Here are three quick, easy questions you can ask yourself that will help you discover your strengths.

• What brings you joy?

This may sound easy, but many people struggle when they give this question serious thought. We’re often programmed as young children to forget about those things that make you happy. Misguided parents often think this spares their children from future heartbreak.

• What frustrates you in other people?

Think of those times when someone you know has had a difficult time performing a task that you consider easy. There’s a good chance that the task is in an area of one of your strengths.

• What do other people praise your for that you think is no big deal?

Remember when you did something that someone else couldn’t stop talking about, but you just shrugged off because it was easy for you. That’s because it involved some aspect of a strength for you.

Early in life we develop skills that are built on our strengths. Later, in school and in our careers we develop skills that are outside our strengths. When we face challenges in those areas, we get in trouble.

The truth is, we perform better when we focus on our strengths.

This is one of the great things
about network marketing. You can work out of your strengths and build a team to help you take care of the aspects of business that you find most challenging.

Success in network marketing
comes easiest and fastest when we do our best. We do our best when we utilize our strengths.

Steve DeVane

(This ebook helped me understand how I could use my strengths to find network marketing success.)

Strength under control

posted in: strength | 2

Has anyone ever described you as gentle?

Did you take it as a compliment?

I admit, I’ve always had a negative feeling about the word. Who would want to be gentle?

Then this morning, my pastor talked about the passage in the Bible where Jesus describes himself as gentle and humble. Humble, I was OK with. Gentle, not so much.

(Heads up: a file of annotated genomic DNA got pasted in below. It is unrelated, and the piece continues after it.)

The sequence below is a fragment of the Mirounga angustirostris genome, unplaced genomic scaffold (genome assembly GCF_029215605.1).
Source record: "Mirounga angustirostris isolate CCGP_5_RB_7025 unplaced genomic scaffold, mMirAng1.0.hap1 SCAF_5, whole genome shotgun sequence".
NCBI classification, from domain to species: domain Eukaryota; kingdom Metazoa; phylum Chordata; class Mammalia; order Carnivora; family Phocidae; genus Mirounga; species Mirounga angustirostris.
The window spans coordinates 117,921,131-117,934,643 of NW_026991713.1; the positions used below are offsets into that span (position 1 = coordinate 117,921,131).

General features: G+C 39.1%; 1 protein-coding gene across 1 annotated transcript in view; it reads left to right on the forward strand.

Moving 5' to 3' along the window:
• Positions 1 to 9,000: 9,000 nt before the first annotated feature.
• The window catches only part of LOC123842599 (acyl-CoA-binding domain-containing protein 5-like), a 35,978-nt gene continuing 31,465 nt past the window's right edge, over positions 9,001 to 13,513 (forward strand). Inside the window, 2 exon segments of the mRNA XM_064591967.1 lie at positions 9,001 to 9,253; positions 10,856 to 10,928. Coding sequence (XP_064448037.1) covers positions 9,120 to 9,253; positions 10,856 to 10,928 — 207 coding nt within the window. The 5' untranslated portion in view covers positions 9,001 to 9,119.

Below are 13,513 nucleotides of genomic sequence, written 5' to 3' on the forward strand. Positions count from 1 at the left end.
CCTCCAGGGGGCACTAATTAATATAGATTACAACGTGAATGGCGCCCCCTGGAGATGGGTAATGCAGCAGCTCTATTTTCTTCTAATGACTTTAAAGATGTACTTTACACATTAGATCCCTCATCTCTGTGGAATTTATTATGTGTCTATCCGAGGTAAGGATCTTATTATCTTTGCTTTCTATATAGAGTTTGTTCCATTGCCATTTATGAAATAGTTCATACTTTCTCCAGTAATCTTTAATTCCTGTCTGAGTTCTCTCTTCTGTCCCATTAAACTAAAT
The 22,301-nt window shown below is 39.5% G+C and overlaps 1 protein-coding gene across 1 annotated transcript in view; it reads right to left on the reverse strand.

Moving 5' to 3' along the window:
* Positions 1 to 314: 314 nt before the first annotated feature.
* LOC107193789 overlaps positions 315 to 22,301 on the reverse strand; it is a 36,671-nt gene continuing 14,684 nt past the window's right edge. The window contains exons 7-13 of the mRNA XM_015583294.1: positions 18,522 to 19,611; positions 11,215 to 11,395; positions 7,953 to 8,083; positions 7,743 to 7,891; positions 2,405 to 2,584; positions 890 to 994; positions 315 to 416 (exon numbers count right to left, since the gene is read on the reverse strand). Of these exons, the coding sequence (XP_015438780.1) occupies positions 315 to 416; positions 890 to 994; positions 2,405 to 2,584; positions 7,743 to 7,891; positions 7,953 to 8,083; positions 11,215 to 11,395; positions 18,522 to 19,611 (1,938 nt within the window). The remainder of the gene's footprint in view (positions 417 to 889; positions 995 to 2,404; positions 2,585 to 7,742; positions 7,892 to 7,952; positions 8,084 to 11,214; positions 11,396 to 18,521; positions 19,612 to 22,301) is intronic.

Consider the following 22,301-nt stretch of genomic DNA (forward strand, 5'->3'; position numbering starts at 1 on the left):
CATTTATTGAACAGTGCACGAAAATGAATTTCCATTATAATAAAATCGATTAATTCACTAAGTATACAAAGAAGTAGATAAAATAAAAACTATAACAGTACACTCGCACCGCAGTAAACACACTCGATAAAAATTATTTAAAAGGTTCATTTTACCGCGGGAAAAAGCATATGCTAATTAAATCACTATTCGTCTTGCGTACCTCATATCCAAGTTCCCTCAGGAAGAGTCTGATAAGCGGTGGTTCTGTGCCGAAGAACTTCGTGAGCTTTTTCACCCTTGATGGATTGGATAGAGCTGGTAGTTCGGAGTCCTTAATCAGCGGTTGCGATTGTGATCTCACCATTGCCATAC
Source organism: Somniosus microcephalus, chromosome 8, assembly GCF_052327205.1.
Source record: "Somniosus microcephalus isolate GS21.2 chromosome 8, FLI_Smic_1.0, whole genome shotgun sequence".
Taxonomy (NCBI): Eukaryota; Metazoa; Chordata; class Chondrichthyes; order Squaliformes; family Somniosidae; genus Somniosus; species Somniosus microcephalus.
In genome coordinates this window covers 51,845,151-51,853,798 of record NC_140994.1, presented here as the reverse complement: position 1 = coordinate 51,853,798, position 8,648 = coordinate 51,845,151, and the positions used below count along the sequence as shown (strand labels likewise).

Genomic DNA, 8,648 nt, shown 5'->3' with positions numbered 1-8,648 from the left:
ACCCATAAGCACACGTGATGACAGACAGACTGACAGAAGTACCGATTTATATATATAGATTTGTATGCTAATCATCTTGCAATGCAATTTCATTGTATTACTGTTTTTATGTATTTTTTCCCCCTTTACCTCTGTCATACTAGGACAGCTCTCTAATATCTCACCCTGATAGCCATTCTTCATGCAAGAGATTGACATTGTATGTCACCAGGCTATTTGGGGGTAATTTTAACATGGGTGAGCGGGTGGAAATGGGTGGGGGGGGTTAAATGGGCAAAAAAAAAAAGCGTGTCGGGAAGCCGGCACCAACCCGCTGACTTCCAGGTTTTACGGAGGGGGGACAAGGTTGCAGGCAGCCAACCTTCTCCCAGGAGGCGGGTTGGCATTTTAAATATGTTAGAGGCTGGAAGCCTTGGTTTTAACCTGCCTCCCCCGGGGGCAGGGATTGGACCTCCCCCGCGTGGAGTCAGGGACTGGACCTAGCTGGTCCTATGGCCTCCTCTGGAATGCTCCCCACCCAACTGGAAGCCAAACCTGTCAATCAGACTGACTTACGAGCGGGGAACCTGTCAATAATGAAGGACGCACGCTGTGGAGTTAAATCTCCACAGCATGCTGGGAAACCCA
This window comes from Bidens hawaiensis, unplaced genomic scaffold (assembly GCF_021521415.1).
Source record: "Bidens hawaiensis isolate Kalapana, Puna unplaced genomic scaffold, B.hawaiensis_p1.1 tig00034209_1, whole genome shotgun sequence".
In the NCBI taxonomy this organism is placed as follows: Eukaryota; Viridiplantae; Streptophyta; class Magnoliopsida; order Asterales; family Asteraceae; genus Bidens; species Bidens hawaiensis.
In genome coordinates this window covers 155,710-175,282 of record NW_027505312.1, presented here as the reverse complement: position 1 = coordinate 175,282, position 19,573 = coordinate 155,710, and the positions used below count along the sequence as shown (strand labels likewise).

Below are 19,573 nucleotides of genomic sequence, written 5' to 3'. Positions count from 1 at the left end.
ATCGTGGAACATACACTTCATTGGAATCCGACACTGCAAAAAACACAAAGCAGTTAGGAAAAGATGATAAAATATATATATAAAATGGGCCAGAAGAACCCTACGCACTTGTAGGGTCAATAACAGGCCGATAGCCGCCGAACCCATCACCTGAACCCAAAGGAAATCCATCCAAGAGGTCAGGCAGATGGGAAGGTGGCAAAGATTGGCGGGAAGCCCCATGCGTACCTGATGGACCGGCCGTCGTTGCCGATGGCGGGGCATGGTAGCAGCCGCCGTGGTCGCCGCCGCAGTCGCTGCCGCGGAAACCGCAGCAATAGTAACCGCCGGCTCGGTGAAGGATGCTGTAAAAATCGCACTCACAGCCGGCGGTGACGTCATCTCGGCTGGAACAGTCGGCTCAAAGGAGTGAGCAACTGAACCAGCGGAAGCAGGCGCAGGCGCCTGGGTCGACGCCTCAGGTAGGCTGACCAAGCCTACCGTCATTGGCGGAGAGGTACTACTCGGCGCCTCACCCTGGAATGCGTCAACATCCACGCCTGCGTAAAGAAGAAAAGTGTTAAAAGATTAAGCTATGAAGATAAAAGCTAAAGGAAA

Then my pastor defined gentleness as “strength under control.” The example he gave was wild horses that are tamed. They still have the same strength, the same horsepower if you will, but it’s been brought under control.

As I thought more about it later, I remembered one of the highest compliments I received in 20-plus years as a journalist. A state legislator who I had interviewed numerous times told me I was a “gentleman reporter.”

I told him I appreciated it, but I wasn’t exactly sure what he meant until a few years later when a colleague wrote a column about me when I was leaving the paper. He pointed out that some reporters thought you should do whatever it takes to get the story, and added that I would disagree with that but get the story anyway.

As I thought about that, it brought to mind my pastor’s description of humbleness as “the sane estimate of ourselves and our abilities.”

I’ve often underestimated myself and my abilities simply because I didn’t want to appear stuck up or overconfident. That’s not exactly insane, but it wasn’t good thinking either.

I’m not sure where I got it, but somewhere along the way I got the erroneous idea that thinking less of myself would somehow allow other people to think better of themselves.

Life doesn’t work that way. In fact, the opposite is true. It is by being true to ourselves that others are better able to get in touch with their true selves.

Steve DeVane
This free e-book helped me better understand myself.